shoggoths go slithering
H.P. Lovecraft was a master of purple prose and of unlikely dialog; and these days, if one should encounter a reference to one of Lovecraft's creations it is more likely to inspire a chuckle than a shudder. Cthulhu has made a number of appearances in's comic strip "User Friendly", the saga of life at an Internet Service Provider; occasionally refers to the "Necrotelicomnicon"; and has transplanted Peter Cook and Dudley Moore to the evil seaside town of Innsmouth.
But in his day, H.P. Lovecraft was a master of what was then called "weird" fiction. And if the criticisms of his work have some truth to them, nevertheless his better tales have a power to them that has withstood the test of time. Above all, he knew when to leave well-enough alone: when to describe in detail and when to leave it to the reader's imagination. I'm particularly fond of, which still gives me chills.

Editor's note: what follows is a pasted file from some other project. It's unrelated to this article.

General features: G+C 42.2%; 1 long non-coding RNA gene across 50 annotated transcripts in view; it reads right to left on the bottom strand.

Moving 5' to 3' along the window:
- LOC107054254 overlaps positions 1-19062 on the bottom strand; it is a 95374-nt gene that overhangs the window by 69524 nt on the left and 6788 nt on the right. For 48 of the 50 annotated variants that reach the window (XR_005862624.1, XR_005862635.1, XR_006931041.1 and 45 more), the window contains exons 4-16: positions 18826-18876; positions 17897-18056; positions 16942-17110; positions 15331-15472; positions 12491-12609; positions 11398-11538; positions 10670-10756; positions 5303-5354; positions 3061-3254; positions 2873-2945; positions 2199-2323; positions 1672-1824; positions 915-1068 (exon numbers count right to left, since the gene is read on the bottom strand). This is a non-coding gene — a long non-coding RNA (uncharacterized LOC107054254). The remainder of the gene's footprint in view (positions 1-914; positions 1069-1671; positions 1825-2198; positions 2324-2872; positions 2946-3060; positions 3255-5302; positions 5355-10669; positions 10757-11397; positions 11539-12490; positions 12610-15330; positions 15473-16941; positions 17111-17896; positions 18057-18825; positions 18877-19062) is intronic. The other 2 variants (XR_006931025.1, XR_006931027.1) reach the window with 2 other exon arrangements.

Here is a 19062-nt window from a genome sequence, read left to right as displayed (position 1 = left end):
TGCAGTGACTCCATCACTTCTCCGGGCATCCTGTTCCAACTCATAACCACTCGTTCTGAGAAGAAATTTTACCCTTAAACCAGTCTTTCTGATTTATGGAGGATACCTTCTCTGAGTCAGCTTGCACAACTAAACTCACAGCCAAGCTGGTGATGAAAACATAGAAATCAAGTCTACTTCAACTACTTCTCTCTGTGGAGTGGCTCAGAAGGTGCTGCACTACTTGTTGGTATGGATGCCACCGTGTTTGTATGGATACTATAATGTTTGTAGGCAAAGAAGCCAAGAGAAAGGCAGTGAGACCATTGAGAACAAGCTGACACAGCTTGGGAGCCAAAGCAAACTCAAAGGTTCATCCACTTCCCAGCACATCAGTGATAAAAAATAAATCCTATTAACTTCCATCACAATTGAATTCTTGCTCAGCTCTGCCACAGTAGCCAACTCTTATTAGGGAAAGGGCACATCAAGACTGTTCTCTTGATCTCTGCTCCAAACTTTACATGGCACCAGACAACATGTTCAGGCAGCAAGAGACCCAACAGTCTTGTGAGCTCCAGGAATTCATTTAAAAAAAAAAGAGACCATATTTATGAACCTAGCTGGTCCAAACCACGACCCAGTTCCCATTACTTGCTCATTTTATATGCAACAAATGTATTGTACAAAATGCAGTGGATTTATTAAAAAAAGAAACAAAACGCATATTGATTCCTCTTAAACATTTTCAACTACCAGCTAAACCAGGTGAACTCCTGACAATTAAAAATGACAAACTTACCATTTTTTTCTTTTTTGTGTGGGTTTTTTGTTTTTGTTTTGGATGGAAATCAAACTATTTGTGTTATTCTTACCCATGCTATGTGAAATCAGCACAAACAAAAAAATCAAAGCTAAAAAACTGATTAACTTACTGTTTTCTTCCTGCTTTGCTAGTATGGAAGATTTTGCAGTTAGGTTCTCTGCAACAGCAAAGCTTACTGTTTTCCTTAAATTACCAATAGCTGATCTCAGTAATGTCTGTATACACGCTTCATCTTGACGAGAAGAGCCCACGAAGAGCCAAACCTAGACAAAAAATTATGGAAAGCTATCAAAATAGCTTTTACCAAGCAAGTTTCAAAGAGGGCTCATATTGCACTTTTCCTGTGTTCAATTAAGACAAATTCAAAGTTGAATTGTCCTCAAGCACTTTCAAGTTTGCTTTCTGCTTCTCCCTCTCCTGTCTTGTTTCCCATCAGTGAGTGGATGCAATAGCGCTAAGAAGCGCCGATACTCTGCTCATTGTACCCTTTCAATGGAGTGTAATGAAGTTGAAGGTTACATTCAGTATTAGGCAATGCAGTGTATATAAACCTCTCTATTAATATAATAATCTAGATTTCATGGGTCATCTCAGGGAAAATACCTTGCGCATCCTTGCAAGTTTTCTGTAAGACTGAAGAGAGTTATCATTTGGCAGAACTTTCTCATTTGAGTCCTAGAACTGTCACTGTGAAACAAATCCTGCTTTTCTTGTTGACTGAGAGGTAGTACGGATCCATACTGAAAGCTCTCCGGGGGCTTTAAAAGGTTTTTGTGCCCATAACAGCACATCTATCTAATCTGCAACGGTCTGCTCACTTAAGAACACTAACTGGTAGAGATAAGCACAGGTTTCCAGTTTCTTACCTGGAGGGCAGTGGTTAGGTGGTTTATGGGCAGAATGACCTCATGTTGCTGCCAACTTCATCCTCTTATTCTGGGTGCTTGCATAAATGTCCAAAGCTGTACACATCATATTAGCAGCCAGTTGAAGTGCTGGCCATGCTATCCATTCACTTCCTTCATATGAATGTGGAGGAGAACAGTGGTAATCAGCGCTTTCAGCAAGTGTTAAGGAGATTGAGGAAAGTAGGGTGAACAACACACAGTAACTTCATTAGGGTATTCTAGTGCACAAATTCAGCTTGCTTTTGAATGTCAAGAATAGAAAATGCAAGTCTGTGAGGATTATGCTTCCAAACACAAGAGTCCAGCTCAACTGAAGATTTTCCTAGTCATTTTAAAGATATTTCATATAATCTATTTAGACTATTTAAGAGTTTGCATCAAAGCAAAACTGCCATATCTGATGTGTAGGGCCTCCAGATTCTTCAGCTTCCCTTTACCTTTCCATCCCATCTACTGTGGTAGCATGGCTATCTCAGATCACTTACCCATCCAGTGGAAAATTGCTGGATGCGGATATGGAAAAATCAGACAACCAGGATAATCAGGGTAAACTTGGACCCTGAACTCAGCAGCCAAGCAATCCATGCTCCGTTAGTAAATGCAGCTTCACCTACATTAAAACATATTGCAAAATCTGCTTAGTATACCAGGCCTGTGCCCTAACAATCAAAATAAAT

Lovecraft has been available in a wide variety of paperback editions over the years; the canonical editions are the hardcovers published by Arkham House. The Dunwich Horror and Others is undoubtedly the best one to start with.
Arkham House Editions